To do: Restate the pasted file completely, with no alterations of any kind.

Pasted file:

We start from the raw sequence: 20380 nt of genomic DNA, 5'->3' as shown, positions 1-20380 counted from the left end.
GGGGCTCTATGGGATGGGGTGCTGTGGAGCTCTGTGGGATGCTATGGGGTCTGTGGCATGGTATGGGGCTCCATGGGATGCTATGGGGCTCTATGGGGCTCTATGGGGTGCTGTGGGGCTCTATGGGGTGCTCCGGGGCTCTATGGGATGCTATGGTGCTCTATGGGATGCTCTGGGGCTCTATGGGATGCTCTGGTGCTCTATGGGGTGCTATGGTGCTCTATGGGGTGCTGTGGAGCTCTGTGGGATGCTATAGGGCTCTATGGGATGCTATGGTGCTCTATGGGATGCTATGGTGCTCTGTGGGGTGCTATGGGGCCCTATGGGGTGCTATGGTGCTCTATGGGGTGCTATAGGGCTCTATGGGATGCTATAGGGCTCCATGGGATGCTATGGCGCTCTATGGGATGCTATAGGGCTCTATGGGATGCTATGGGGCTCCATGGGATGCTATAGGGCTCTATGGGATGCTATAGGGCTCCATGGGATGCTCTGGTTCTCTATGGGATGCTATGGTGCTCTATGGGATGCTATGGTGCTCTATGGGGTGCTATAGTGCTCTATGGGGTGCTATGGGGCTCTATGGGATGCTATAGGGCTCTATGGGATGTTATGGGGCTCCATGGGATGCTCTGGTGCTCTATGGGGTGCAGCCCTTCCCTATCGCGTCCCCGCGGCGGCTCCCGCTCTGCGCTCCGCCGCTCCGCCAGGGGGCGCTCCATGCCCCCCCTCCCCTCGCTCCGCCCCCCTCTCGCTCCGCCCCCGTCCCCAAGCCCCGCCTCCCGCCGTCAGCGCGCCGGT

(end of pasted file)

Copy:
We start from the raw sequence: 20380 nt of genomic DNA, 5'->3' as shown, positions 1-20380 counted from the left end.
GGGGCTCTATGGGATGGGGTGCTGTGGAGCTCTGTGGGATGCTATGGGGTCTGTGGCATGGTATGGGGCTCCATGGGATGCTATGGGGCTCTATGGGGCTCTATGGGGTGCTGTGGGGCTCTATGGGGTGCTCCGGGGCTCTATGGGATGCTATGGTGCTCTATGGGATGCTCTGGGGCTCTATGGGATGCTCTGGTGCTCTATGGGGTGCTATGGTGCTCTATGGGGTGCTGTGGAGCTCTGTGGGATGCTATAGGGCTCTATGGGATGCTATGGTGCTCTATGGGATGCTATGGTGCTCTGTGGGGTGCTATGGGGCCCTATGGGGTGCTATGGTGCTCTATGGGGTGCTATAGGGCTCTATGGGATGCTATAGGGCTCCATGGGATGCTATGGCGCTCTATGGGATGCTATAGGGCTCTATGGGATGCTATGGGGCTCCATGGGATGCTATAGGGCTCTATGGGATGCTATAGGGCTCCATGGGATGCTCTGGTTCTCTATGGGATGCTATGGTGCTCTATGGGATGCTATGGTGCTCTATGGGGTGCTATAGTGCTCTATGGGGTGCTATGGGGCTCTATGGGATGCTATAGGGCTCTATGGGATGTTATGGGGCTCCATGGGATGCTCTGGTGCTCTATGGGGTGCAGCCCTTCCCTATCGCGTCCCCGCGGCGGCTCCCGCTCTGCGCTCCGCCGCTCCGCCAGGGGGCGCTCCATGCCCCCCCTCCCCTCGCTCCGCCCCCCTCTCGCTCCGCCCCCGTCCCCAAGCCCCGCCTCCCGCCGTCAGCGCGCCGGT